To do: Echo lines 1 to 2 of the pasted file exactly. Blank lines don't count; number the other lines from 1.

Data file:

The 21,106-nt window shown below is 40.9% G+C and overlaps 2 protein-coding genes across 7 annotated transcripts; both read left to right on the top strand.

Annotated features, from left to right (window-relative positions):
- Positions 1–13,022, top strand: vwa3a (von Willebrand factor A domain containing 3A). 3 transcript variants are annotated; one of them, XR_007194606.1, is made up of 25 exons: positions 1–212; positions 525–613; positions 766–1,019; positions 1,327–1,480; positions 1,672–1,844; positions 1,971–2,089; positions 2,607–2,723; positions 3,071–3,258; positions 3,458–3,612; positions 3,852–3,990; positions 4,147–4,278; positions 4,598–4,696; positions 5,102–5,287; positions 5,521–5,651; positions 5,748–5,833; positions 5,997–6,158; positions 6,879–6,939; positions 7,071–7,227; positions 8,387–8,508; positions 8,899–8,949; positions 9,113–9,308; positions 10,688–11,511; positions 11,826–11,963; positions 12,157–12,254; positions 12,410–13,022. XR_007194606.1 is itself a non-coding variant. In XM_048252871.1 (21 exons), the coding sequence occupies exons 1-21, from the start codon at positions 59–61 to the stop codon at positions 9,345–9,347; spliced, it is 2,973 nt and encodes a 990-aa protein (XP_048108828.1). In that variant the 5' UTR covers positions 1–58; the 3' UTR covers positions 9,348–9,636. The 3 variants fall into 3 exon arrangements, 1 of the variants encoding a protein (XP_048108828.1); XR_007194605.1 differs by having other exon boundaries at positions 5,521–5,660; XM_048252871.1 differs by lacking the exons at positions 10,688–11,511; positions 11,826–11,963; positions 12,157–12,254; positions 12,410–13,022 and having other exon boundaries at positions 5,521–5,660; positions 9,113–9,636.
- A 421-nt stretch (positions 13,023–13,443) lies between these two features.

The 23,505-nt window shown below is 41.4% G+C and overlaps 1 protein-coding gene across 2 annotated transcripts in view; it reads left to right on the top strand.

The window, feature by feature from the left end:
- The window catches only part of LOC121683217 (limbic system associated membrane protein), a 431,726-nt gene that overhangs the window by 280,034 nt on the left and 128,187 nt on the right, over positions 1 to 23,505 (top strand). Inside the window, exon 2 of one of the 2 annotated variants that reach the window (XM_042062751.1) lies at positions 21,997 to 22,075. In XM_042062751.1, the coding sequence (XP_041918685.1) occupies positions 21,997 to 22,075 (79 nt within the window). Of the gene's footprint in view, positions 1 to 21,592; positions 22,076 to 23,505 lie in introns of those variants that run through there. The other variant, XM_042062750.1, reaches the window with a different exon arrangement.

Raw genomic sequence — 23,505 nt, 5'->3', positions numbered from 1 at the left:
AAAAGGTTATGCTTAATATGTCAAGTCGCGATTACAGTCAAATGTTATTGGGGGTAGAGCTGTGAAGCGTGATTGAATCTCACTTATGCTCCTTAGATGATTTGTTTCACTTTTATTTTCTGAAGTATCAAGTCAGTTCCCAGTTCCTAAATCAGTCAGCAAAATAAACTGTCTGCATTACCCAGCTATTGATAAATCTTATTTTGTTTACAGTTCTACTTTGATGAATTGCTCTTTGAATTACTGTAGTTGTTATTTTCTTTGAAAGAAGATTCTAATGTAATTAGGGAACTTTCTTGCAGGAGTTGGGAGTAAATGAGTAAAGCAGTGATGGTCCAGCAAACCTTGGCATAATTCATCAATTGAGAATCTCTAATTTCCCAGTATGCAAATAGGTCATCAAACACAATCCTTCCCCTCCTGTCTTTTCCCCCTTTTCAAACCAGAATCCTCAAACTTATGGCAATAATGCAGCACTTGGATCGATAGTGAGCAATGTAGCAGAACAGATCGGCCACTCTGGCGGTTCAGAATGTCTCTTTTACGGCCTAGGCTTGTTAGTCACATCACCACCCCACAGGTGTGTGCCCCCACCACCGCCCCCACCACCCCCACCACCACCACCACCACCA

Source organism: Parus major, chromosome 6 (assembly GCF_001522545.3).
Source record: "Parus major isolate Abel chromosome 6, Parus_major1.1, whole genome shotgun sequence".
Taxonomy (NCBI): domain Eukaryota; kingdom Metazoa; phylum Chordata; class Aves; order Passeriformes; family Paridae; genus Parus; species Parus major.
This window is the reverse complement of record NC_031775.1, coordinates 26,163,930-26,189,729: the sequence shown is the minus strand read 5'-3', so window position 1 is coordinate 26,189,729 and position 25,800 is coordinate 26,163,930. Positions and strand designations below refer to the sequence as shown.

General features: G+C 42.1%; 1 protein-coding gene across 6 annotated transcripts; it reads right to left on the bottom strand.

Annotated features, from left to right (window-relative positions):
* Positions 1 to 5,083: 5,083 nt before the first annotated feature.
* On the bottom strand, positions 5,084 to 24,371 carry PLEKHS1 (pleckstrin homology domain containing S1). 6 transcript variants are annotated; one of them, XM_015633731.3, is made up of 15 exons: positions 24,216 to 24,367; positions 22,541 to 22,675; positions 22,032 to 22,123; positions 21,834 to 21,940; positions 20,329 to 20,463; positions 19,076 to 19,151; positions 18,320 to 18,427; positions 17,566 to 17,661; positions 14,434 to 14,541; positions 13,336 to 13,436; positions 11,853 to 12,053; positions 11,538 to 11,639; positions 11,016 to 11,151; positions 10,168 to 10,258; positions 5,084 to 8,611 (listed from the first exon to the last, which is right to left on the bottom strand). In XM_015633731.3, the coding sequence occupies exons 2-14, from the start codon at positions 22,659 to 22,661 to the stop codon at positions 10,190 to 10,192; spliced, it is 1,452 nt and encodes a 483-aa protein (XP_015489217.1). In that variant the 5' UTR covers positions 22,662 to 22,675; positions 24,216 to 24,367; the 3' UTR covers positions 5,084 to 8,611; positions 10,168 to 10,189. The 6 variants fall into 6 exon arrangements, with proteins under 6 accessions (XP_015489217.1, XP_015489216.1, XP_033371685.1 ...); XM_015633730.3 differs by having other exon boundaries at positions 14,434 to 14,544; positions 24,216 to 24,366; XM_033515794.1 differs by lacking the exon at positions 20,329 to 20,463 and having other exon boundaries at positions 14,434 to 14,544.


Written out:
The 21,106-nt window shown below is 40.9% G+C and overlaps 2 protein-coding genes across 7 annotated transcripts; both read left to right on the top strand.

Annotated features, from left to right (window-relative positions):